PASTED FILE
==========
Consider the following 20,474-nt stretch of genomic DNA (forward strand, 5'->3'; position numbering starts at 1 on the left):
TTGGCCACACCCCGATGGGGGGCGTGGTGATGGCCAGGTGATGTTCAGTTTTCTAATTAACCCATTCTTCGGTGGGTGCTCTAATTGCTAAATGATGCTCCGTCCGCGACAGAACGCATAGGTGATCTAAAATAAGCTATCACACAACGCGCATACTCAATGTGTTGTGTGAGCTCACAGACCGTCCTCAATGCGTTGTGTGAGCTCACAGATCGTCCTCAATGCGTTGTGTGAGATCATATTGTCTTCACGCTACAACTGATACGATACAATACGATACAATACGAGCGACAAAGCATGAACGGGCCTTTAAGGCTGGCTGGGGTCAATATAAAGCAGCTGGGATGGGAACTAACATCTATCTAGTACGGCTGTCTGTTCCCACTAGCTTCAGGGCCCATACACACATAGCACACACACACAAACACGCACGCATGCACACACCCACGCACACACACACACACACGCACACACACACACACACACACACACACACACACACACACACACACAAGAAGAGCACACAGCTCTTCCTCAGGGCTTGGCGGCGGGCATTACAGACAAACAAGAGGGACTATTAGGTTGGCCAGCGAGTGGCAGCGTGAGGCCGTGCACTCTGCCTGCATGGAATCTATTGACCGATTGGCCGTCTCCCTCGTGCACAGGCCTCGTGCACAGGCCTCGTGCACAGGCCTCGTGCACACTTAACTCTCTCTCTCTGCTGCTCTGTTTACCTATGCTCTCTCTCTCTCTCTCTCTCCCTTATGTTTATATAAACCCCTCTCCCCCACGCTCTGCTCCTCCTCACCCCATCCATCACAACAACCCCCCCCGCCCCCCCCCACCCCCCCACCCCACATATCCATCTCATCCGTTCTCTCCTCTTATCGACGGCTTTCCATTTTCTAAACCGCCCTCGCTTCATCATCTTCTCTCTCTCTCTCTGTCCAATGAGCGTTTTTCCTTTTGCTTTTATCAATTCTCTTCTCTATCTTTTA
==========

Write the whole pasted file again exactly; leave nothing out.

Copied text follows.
Consider the following 20,474-nt stretch of genomic DNA (forward strand, 5'->3'; position numbering starts at 1 on the left):
TTGGCCACACCCCGATGGGGGGCGTGGTGATGGCCAGGTGATGTTCAGTTTTCTAATTAACCCATTCTTCGGTGGGTGCTCTAATTGCTAAATGATGCTCCGTCCGCGACAGAACGCATAGGTGATCTAAAATAAGCTATCACACAACGCGCATACTCAATGTGTTGTGTGAGCTCACAGACCGTCCTCAATGCGTTGTGTGAGCTCACAGATCGTCCTCAATGCGTTGTGTGAGATCATATTGTCTTCACGCTACAACTGATACGATACAATACGATACAATACGAGCGACAAAGCATGAACGGGCCTTTAAGGCTGGCTGGGGTCAATATAAAGCAGCTGGGATGGGAACTAACATCTATCTAGTACGGCTGTCTGTTCCCACTAGCTTCAGGGCCCATACACACATAGCACACACACACAAACACGCACGCATGCACACACCCACGCACACACACACACACACGCACACACACACACACACACACACACACACACACACACACACACACAAGAAGAGCACACAGCTCTTCCTCAGGGCTTGGCGGCGGGCATTACAGACAAACAAGAGGGACTATTAGGTTGGCCAGCGAGTGGCAGCGTGAGGCCGTGCACTCTGCCTGCATGGAATCTATTGACCGATTGGCCGTCTCCCTCGTGCACAGGCCTCGTGCACAGGCCTCGTGCACAGGCCTCGTGCACACTTAACTCTCTCTCTCTGCTGCTCTGTTTACCTATGCTCTCTCTCTCTCTCTCTCTCCCTTATGTTTATATAAACCCCTCTCCCCCACGCTCTGCTCCTCCTCACCCCATCCATCACAACAACCCCCCCCGCCCCCCCCCACCCCCCCACCCCACATATCCATCTCATCCGTTCTCTCCTCTTATCGACGGCTTTCCATTTTCTAAACCGCCCTCGCTTCATCATCTTCTCTCTCTCTCTCTGTCCAATGAGCGTTTTTCCTTTTGCTTTTATCAATTCTCTTCTCTATCTTTTA